Publication Date:
Research Org.:
DOESC (USDOE Office of Science (SC) (United States))
Sponsoring Org.:
USDOE; Office of Basic Energy Sciences
OSTI Identifier:
964403
Resource Type:
Technical Report
Country of Publication:
United States
Language:
English
Subject:
29 ENERGY PLANNING, POLICY AND ECONOMY; CARBON DIOXIDE; CHEMICAL BONDS; CHEMICAL REACTIONS; DEGREES OF FREEDOM; ELECTRONS; ENERGY LEVELS; ENERGY RANGE; ENERGY RESOLUTION; FOSSIL FUELS; LIGHT SOURCES; PARTICLE SIZE; PHOTOELECTRON SPECTROSCOPY; PHOTONS; RESOLUTION; SPACE CHARGE; SPATIAL RESOLUTION; TIME RESOLUTION

Citation Formats

None. Next-Generation Photon Sources for Grand Challenges in Science and Energy. United States: N. p., 2009. Web. doi:10.2172/964403.
None. Next-Generation Photon Sources for Grand Challenges in Science and Energy. United States. doi:10.2172/964403.
None. Fri . "Next-Generation Photon Sources for Grand Challenges in Science and Energy". United States. doi:10.2172/964403. https://www.osti.gov/servlets/purl/964403.
@article{osti_964403,
title = {Next-Generation Photon Sources for Grand Challenges in Science and Energy},
author = {None},
abstractNote = {The next generation of sustainable energy technologies will revolve around transformational new materials and chemical processes that convert energy efficiently among photons, electrons, and chemical bonds. New materials that tap sunlight, store electricity, or make fuel from splitting water or recycling carbon dioxide will need to be much smarter and more functional than today's commodity-based energy materials. To control and catalyze chemical reactions or to convert a solar photon to an electron requires coordination of multiple steps, each carried out by customized materials and interfaces with designed nanoscale structures. Such advanced materials are not found in nature the way we find fossil fuels; they must be designed and fabricated to exacting standards, using principles revealed by basic science. Success in this endeavor requires probing, and ultimately controlling, the interactions among photons, electrons, and chemical bonds on their natural length and time scales. Control science - the application of knowledge at the frontier of science to control phenomena and create new functionality - realized through the next generation of ultraviolet and X-ray photon sources, has the potential to be transformational for the life sciences and information technology, as well as for sustainable energy. Current synchrotron-based light sources have revolutionized macromolecular crystallography. The insights thus obtained are largely in the domain of static structure. The opportunity is for next generation light sources to extend these insights to the control of dynamic phenomena through ultrafast pump-probe experiments, time-resolved coherent imaging, and high-resolution spectroscopic imaging. Similarly, control of spin and charge degrees of freedom in complex functional materials has the potential not only to reveal the fundamental mechanisms of high-temperature superconductivity, but also to lay the foundation for future generations of information science. This report identifies two aspects of energy science in which next-generation ultraviolet and X-ray light sources will have the deepest and broadest impact: (1) The temporal evolution of electrons, spins, atoms, and chemical reactions, down to the femtosecond time scale. (2) Spectroscopic and structural imaging of nano objects (or nanoscale regions of inhomogeneous materials) with nanometer spatial resolution and ultimate spectral resolution. The dual advances of temporal and spatial resolution promised by fourth-generation light sources ideally match the challenges of control science. Femtosecond time resolution has opened completely new territory where atomic motion can be followed in real time and electronic excitations and decay processes can be followed over time. Coherent imaging with short-wavelength radiation will make it possible to access the nanometer length scale, where intrinsic quantum behavior becomes dominant. Performing spectroscopy on individual nanometer-scale objects rather than on conglomerates will eliminate the blurring of the energy levels induced by particle size and shape distributions and reveal the energetics of single functional units. Energy resolution limited only by the uncertainty relation is enabled by these advances. Current storage-ring-based light sources and their incremental enhancements cannot meet the need for femtosecond time resolution, nanometer spatial resolution, intrinsic energy resolution, full coherence over energy ranges up to hard X-rays, and peak brilliance required to enable the new science outlined in this report. In fact, the new, unexplored territory is so expansive that no single currently imagined light source technology can fulfill the whole potential. Both technological and economic challenges require resolution as we move forward. For example, femtosecond time resolution and high peak brilliance are required for following chemical reactions in real time, but lower peak brilliance and high repetition rate are needed to avoid radiation damage in high-resolution spatial imaging and to avoid space-charge broadening in photoelectron spectroscopy and microscopy. But light sources alone are not enough. The photons produced by next-generation light sources must be measured by state-of-the-art experiments installed at fully equipped end stations. Sophisticated detectors with unprecedented spatial, temporal, and spectral resolution must be designed and created. The theory of ultrafast phenomena that have never before been observed must be developed and implemented. Enormous data sets of diffracted signals in reciprocal space and across wide energy ranges must be collected and analyzed in real time so that they can guide the ongoing experiments. These experimental challenges - end stations, detectors, sophisticated experiments, theory, and data handling - must be planned and provided for as part of the photon source.},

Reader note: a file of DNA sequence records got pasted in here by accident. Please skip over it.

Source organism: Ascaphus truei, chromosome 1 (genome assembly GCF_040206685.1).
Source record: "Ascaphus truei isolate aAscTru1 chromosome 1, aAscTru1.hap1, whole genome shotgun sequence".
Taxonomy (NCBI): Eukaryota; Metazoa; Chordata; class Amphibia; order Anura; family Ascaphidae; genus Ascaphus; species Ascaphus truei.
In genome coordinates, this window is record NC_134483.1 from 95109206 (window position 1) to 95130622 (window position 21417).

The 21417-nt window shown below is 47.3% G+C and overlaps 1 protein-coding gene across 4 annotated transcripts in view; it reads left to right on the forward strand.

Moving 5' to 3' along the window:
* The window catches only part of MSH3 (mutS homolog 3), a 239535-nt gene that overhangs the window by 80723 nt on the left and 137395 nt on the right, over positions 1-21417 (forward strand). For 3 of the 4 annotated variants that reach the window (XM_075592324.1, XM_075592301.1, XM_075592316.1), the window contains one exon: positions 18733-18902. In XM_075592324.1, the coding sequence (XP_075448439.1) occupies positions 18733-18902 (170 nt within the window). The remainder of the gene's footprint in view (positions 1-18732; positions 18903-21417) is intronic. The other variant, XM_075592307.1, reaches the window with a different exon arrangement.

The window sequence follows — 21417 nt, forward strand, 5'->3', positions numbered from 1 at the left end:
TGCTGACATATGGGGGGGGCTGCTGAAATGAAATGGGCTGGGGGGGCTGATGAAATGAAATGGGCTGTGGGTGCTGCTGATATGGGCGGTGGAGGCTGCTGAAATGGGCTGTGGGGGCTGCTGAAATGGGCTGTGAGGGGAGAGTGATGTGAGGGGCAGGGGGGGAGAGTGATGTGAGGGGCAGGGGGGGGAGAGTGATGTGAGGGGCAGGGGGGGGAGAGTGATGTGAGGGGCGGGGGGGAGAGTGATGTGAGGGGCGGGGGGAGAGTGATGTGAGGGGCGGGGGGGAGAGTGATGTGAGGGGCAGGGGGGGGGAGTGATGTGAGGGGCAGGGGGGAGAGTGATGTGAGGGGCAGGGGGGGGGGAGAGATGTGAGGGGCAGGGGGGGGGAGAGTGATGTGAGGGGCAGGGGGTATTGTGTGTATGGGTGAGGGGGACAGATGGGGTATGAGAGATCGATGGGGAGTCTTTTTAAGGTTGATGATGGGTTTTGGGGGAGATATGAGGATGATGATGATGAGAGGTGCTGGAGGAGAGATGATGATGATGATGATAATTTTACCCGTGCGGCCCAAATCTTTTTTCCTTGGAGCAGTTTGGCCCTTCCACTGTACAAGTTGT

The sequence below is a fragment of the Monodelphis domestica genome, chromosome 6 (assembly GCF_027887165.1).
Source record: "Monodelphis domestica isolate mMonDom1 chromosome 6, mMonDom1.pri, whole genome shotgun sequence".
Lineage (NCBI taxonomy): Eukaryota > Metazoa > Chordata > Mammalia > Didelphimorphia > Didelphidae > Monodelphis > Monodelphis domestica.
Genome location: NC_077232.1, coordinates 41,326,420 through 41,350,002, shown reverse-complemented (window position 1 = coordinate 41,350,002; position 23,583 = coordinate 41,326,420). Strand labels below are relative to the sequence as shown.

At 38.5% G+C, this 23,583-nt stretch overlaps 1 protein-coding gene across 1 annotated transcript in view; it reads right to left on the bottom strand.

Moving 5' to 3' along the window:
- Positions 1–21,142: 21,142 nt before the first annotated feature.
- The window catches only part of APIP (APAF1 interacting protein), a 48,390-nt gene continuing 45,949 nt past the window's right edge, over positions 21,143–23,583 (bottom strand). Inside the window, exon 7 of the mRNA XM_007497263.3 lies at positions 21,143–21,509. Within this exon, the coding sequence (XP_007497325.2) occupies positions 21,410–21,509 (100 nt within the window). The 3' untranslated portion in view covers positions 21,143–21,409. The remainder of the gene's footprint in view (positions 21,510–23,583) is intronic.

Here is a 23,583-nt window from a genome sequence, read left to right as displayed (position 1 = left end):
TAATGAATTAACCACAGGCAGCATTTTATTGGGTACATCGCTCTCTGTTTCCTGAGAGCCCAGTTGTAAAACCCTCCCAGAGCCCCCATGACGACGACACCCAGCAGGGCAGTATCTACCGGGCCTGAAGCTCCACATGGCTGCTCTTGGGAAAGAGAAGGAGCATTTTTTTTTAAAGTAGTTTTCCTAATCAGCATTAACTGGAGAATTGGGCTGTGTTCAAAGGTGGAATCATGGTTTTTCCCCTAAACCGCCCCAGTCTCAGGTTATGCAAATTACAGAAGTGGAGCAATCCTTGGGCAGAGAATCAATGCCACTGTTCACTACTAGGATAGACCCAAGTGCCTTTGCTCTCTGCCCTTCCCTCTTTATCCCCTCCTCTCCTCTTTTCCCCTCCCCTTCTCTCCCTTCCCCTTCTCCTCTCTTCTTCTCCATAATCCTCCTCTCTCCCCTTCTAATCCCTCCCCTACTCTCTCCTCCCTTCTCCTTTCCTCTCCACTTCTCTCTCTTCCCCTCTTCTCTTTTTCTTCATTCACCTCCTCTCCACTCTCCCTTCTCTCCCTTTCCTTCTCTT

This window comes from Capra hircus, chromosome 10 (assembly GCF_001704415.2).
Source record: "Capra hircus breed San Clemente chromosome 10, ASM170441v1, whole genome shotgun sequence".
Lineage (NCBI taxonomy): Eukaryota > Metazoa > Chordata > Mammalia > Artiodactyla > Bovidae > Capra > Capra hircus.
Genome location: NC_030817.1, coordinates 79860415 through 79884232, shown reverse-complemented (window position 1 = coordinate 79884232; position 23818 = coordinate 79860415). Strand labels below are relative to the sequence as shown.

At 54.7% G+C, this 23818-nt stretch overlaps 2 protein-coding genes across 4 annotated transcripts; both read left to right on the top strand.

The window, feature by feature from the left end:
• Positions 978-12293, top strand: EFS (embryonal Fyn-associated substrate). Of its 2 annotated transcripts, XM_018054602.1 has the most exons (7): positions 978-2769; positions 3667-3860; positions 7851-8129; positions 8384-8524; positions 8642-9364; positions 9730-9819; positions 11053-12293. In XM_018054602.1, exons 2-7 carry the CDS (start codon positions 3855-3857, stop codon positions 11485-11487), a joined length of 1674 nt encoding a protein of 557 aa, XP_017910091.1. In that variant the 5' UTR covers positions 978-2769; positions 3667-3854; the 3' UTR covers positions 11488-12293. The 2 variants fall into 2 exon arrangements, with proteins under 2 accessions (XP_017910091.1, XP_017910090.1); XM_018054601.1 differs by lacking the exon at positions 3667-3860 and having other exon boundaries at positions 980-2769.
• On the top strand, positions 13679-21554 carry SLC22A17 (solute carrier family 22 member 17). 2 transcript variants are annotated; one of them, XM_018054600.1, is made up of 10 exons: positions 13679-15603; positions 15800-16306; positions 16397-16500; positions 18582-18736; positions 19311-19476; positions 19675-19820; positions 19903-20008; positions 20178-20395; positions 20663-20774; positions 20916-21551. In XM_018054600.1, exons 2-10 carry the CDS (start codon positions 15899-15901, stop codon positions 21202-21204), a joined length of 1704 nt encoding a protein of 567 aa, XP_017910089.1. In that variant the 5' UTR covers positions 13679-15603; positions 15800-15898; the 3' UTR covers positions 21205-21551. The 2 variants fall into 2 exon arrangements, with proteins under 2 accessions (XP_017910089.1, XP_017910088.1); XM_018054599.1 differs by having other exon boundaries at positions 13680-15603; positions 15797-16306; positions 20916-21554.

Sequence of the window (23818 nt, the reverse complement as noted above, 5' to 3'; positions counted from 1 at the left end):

doi = {10.2172/964403},
journal = {},
number = ,
volume = ,
place = {United States},
year = {2009},
month = {5}
}